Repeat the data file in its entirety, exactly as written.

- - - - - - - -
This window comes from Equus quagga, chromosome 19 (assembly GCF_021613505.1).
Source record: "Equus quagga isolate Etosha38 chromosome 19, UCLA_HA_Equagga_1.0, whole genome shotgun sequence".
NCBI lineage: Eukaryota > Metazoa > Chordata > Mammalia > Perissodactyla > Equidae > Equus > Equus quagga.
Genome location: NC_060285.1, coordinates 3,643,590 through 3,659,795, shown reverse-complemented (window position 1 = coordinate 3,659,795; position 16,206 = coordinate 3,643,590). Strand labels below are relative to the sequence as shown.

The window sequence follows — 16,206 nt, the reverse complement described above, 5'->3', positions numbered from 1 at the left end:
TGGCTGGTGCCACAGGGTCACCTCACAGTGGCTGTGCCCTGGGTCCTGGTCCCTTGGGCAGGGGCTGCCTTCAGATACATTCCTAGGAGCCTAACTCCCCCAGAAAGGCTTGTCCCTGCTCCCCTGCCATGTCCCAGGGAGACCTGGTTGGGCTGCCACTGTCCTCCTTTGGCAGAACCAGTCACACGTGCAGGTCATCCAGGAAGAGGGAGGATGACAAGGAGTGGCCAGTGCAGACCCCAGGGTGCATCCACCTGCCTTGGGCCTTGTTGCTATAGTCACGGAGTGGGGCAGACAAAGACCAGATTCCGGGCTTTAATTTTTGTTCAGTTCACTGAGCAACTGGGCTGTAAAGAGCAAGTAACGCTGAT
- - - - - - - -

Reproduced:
This window comes from Equus quagga, chromosome 19 (assembly GCF_021613505.1).
Source record: "Equus quagga isolate Etosha38 chromosome 19, UCLA_HA_Equagga_1.0, whole genome shotgun sequence".
NCBI lineage: Eukaryota > Metazoa > Chordata > Mammalia > Perissodactyla > Equidae > Equus > Equus quagga.
Genome location: NC_060285.1, coordinates 3,643,590 through 3,659,795, shown reverse-complemented (window position 1 = coordinate 3,659,795; position 16,206 = coordinate 3,643,590). Strand labels below are relative to the sequence as shown.

The window sequence follows — 16,206 nt, the reverse complement described above, 5'->3', positions numbered from 1 at the left end:
TGGCTGGTGCCACAGGGTCACCTCACAGTGGCTGTGCCCTGGGTCCTGGTCCCTTGGGCAGGGGCTGCCTTCAGATACATTCCTAGGAGCCTAACTCCCCCAGAAAGGCTTGTCCCTGCTCCCCTGCCATGTCCCAGGGAGACCTGGTTGGGCTGCCACTGTCCTCCTTTGGCAGAACCAGTCACACGTGCAGGTCATCCAGGAAGAGGGAGGATGACAAGGAGTGGCCAGTGCAGACCCCAGGGTGCATCCACCTGCCTTGGGCCTTGTTGCTATAGTCACGGAGTGGGGCAGACAAAGACCAGATTCCGGGCTTTAATTTTTGTTCAGTTCACTGAGCAACTGGGCTGTAAAGAGCAAGTAACGCTGAT